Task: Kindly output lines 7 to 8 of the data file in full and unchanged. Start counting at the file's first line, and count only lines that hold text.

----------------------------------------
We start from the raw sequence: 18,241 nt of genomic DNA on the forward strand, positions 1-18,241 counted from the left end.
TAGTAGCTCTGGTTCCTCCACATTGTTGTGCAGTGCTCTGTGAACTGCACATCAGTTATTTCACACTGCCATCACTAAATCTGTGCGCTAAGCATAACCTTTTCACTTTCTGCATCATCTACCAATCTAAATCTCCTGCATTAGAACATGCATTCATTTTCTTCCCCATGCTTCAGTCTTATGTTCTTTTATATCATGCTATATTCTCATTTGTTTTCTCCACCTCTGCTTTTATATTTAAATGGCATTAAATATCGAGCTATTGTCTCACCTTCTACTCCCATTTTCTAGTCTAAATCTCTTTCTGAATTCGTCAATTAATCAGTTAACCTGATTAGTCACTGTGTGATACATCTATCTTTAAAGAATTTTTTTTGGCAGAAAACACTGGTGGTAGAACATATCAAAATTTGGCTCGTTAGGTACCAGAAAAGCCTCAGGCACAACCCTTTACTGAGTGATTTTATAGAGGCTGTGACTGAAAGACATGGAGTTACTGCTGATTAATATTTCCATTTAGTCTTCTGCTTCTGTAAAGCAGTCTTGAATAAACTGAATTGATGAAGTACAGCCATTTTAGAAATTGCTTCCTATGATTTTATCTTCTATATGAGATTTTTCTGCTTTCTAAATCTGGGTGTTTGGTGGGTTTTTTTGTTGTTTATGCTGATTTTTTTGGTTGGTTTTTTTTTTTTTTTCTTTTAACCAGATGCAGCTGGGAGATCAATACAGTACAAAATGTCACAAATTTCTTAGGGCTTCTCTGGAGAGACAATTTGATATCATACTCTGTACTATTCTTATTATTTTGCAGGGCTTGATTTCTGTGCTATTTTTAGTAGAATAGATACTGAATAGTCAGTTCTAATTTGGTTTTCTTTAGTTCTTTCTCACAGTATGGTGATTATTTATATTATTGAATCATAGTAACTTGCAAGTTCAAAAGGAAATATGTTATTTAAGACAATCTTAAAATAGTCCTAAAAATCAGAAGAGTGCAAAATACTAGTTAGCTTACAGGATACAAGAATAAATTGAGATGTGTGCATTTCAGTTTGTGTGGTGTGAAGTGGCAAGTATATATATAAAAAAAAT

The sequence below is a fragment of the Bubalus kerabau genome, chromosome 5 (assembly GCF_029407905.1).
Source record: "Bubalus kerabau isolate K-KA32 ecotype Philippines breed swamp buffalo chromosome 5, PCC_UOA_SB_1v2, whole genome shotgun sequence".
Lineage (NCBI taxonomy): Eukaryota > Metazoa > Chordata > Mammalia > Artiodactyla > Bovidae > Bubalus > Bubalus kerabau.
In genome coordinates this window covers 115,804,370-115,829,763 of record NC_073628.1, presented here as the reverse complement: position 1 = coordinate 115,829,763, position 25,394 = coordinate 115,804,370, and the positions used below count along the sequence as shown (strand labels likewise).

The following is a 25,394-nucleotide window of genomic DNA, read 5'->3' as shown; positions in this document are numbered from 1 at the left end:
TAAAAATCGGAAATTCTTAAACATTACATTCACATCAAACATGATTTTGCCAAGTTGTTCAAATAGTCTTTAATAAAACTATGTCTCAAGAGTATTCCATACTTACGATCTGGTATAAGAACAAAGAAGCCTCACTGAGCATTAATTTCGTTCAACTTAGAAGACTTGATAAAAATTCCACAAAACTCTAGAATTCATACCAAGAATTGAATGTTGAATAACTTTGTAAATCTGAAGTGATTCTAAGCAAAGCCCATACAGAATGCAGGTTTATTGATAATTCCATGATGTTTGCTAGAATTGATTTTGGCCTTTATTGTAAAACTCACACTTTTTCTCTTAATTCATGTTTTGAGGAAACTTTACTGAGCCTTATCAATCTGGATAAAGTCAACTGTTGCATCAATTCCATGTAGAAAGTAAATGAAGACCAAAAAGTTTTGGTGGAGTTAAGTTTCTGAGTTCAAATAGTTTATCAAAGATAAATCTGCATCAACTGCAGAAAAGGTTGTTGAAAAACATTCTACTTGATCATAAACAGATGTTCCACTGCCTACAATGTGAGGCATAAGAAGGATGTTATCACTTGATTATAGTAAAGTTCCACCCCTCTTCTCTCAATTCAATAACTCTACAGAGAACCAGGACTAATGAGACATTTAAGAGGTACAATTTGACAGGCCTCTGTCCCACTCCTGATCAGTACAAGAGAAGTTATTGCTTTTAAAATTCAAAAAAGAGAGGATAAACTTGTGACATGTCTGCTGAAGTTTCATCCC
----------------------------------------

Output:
The following is a 25,394-nucleotide window of genomic DNA, read 5'->3' as shown; positions in this document are numbered from 1 at the left end:
TAAAAATCGGAAATTCTTAAACATTACATTCACATCAAACATGATTTTGCCAAGTTGTTCAAATAGTCTTTAATAAAACTATGTCTCAAGAGTATTCCATACTTACGATCTGGTATAAGAACAAAGAAGCCTCACTGAGCATTAATTTCGTTCAACTTAGAAGACTTGATAAAAATTCCACAAAACTCTAGAATTCATACCAAGAATTGAATGTTGAATAACTTTGTAAATCTGAAGTGATTCTAAGCAAAGCCCATACAGAATGCAGGTTTATTGATAATTCCATGATGTTTGCTAGAATTGATTTTGGCCTTTATTGTAAAACTCACACTTTTTCTCTTAATTCATGTTTTGAGGAAACTTTACTGAGCCTTATCAATCTGGATAAAGTCAACTGTTGCATCAATTCCATGTAGAAAGTAAATGAAGACCAAAAAGTTTTGGTGGAGTTAAGTTTCTGAGTTCAAATAGTTTATCAAAGATAAATCTGCATCAACTGCAGAAAAGGTTGTTGAAAAACATTCTACTTGATCATAAACAGATGTTCCACTGCCTACAATGTGAGGCATAAGAAGGATGTTATCACTTGATTATAGTAAAGTTCCACCCCTCTTCTCTCAATTCAATAACTCTACAGAGAACCAGGACTAATGAGACATTTAAGAGGTACAATTTGACAGGCCTCTGTCCCACTCCTGATCAGTACAAGAGAAGTTATTGCTTTTAAAATTCAAAAAAGAGAGGATAAACTTGTGACATGTCTGCTGAAGTTTCATCCC